If you are already experienced with RV air conditioners and have had a positive experience in the past, brand loyalty may factor in your shopping. Something else to consider is simply that if you already have replacement parts on hand, you may want to shop with brand compatibility in mind for that reason.
Shape & Size
Compact and aerodynamic are both features that make sense in an item that is going to be mounted on the roof of your moving vehicle. You want an RV air conditioner that will resist wind drag and allow your recreational vehicle as fast, stable, and fuel-efficient as possible. You will also want to factor your RV air conditioner into your vehicle’s overall clearance.
As mentioned above, the hole size for RV air conditioners is pretty standard. However, height can vary significantly. Keeping to a lower profile is often a trade-off between power and drag. That said, the more compact AC units with lower BTUs are also usually more affordable. Hence, it’s wise to think through your energy needs so that you are only compromising your aerodynamics and investing in maximum BTUs out of necessity.
Types of RV Air Conditioner Units
No matter the model, size, and age of your unit, chances are your RV came with a preinstalled rooftop air conditioning unit. The advantages of this installation placement include that it does not black windows or take up already limited floor space. This type of RV air conditioner is reliable and notably energy efficient at cooling a functional size space quickly.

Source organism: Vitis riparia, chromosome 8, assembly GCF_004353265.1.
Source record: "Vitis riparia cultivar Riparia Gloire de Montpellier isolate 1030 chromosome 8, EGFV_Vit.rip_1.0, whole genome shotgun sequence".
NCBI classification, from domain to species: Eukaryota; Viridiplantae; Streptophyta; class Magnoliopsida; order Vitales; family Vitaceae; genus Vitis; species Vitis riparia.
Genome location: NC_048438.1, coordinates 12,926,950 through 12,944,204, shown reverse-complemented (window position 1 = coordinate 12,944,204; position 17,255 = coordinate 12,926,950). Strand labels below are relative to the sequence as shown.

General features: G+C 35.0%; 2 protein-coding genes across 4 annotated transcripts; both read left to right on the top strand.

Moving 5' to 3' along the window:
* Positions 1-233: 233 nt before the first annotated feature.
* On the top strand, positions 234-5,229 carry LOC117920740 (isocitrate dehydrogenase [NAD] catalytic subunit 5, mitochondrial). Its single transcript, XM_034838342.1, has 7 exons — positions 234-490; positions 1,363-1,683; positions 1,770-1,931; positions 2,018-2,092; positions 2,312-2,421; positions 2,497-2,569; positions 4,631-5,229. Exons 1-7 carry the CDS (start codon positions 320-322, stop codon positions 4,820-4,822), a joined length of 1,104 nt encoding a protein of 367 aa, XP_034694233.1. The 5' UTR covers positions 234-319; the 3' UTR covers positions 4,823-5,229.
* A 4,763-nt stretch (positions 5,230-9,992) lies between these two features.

The largest RVs, for instance, a 45-foot Class A diesel pusher, might benefit from a second air conditioner unit for the back bedroom, where you can close a door between that space and the main living area. A portable, ventless, indoor RV air conditioner. These are small, but they do take up floor space. On the upside, they often also include dehumidifier features, they require no mechanical skills to set up, and they are relatively affordable.
Window RV AC units (or floor units that use a window vent) are a less popular option. They are unsightly, and if they aren’t installed correctly can create dangerous fumes.
A loud fan or a noisy RV air conditioner fan motor can disrupt your sleep and make you an unpleasant campground neighbor. Starting with a quality appliance is the first tier toward preventing this problem. Secondarily, strange noises can crop up concerning basic mechanical malfunctions, for instance, something coming loose. Check your screen and vent before you assume it’s anything more technical than that.
When shopping for an RV air conditioner, you may notice that there are dual-usage units on the market. The increased versatility of these units is the advantage of an alternative heater, which means that you have less need to burn propane for heat (and therefore can buy propane less often).
Dual-usage RV air conditioners include a heat pump, allowing them to function not only as air conditioners but as heat sources, too. As one might expect, RV air conditioners with this heat pump feature are generally more expensive, and a heat pump is not designed to heat your RV to toasty comfort in the freezing cold.
RV air conditioners are great and present your key to comfort on the road and at your campsite. Like any other piece of equipment, however, RV air conditioning units do need regular maintenance, and eventually, they will wear and break. An RV air conditioner cover can also be a good investment in protecting your RV AC unit, though nothing lasts forever.